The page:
On the evening of Friday, November the 8th, 2013, Venezuelan President Nicolás Maduro announced economic measures that would “benefit” the Venezuelan people. Among these measures was an order to place price controls on all the products in the Daka appliance chain stores. People from different cities in the country decided to head to their closest Daka and get products for sale that very night. The next morning, hundreds of people were waiting in line outside the stores.

 

This photograph is part of a series that documents the reaction of citizens to those government announcements made hours earlier. The goal was to represent the general situation, but also to capture the emotions of the people who were waiting, buying, and leaving the stores.

 

By developing a journalistic “sense of smell,” you can foresee certain events –without predicting them, of course. But there exist factors that can alter the logical order and unleash surprises. At the time of the image, I was planning to photograph the first shopper of the day, but the man –who had bought a refrigerator– had to sign the warranty before leaving. Then, Clotilde Palomino, the second shopper of the day, exited the store. To her surprise, she encountered reporters and photographers on the way out: “Ay comadre, this is like joligud (hollywood)” (“Oh sister, this is like Hollywood!”), she said, both joyful and nervous due to the cameras, to her companion.

 

I wanted to capture her arms, full of boxes, and her face. It was the summary of the entire situation.

 

Too much information and misinformation go hand in hand. Many print and audiovisual media carried headlines on the economic measures. Rumors and baseless reports spread on social networks, warning of “looting” and opportunism in Daka stores.

 

Many people rely on the reports of international news agencies, and that day, Venezuela was featured in these news channels because of two events: the economic measures, and the victory in the 2013 Miss Universe pageant. Among puns, suspense, and humor, the images of Clotilde Palomino and (Miss Venezuela) María Isler became viral through comparisons that read “Beauty and the Beast”, “The Daka Looter”, “Maduro’s Opportunist,” among other motes.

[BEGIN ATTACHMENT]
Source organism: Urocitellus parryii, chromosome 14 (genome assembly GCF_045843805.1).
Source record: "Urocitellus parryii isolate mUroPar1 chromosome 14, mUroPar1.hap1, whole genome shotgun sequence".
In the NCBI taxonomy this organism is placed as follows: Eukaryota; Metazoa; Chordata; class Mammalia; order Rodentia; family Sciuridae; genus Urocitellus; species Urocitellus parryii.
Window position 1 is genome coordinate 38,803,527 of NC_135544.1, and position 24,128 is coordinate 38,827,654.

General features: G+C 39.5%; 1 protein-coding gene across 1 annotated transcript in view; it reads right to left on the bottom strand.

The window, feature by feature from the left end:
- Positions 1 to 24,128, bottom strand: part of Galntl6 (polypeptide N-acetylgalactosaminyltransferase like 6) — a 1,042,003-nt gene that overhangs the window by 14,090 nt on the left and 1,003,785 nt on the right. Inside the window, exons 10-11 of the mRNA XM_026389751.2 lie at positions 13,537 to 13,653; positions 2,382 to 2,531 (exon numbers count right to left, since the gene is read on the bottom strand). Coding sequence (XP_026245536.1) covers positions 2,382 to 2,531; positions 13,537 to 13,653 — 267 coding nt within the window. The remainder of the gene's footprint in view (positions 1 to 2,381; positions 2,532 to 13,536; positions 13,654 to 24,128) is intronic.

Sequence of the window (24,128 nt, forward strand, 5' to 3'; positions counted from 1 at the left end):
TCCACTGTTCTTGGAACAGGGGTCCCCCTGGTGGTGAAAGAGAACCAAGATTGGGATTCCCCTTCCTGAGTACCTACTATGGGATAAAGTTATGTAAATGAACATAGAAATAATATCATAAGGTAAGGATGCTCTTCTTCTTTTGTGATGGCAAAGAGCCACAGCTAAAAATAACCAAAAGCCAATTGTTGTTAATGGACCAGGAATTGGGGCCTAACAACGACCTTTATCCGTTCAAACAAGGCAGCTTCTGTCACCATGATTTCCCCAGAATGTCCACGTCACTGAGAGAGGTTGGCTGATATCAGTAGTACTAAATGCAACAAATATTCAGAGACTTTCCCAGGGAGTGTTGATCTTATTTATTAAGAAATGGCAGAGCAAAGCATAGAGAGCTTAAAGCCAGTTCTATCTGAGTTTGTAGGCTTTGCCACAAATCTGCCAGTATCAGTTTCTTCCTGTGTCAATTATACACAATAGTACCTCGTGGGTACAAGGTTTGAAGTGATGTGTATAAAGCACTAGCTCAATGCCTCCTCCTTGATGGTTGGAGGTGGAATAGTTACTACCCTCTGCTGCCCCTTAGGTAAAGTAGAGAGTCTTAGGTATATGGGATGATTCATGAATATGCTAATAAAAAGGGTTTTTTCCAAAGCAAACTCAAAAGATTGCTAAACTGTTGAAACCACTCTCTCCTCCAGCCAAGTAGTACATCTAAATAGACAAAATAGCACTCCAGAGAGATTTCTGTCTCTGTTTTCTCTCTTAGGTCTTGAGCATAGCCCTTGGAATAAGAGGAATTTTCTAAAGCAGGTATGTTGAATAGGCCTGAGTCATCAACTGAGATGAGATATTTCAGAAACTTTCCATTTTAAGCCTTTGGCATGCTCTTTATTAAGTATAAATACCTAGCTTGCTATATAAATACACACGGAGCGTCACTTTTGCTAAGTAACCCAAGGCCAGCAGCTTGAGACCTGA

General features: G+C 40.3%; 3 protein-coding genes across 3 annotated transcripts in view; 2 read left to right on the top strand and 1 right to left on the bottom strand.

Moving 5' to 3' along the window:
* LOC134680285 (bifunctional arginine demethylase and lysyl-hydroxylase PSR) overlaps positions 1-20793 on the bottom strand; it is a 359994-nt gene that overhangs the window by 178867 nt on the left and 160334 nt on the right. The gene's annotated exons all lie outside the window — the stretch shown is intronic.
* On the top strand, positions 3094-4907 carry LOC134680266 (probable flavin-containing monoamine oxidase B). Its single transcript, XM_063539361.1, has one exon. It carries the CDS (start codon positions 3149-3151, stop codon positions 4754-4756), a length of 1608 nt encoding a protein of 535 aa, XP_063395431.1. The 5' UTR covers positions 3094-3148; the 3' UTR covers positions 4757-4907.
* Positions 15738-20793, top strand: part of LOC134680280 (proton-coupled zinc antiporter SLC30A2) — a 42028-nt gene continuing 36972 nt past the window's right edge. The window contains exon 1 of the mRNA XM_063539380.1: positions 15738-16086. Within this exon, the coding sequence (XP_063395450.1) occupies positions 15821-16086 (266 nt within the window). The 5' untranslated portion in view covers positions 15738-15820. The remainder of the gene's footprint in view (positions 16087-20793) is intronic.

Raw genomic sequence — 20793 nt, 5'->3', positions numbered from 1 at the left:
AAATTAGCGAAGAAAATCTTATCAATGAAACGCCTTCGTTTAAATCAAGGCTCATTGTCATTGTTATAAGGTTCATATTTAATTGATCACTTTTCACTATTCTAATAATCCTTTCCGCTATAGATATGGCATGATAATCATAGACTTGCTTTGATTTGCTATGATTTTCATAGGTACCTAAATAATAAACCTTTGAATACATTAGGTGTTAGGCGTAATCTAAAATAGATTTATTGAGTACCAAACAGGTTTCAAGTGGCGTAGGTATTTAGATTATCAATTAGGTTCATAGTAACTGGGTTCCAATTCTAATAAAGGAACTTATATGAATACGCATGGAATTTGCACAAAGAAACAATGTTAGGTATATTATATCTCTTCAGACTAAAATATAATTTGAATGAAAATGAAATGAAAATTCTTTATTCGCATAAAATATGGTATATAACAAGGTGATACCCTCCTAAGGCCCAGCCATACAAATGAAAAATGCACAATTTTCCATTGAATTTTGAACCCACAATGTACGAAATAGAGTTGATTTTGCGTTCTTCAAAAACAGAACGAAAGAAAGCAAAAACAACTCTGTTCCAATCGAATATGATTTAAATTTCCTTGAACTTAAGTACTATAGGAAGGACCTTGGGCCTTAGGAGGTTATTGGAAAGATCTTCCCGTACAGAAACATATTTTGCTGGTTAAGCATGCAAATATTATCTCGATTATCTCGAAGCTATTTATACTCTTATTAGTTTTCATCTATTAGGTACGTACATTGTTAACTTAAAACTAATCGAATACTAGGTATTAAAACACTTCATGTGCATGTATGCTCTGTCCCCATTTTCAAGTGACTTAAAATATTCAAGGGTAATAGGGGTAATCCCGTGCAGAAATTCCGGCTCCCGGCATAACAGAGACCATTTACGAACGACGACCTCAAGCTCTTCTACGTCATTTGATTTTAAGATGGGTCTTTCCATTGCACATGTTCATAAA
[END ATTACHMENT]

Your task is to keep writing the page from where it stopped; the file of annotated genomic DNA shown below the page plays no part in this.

* About the artist:
Miguel Gutiérrez (1983, Bogotá) is a graphic reporter who currently directs the photography division at the international news agency EFE in Caracas. From 2010 to 2011, he worked covering last minute news, politics, and sports in Venezuela for the Agence France-Presse. His photographs have been published in The New York Times, The Washington Post, The United Nations, ESPN, Sport Illustrated, Le Monde, and The Guardian. In addition to working full time for EFE, Gutiérrez also photographed social campaigns and special assignments documenting the refugee situation in Colombia for UNHCR-Venezuela.
 
Gutiérrez has worked for 8 years as a full time professional photographer, and holds a degree in Social Communication from the Santa Rosa Catholic University.

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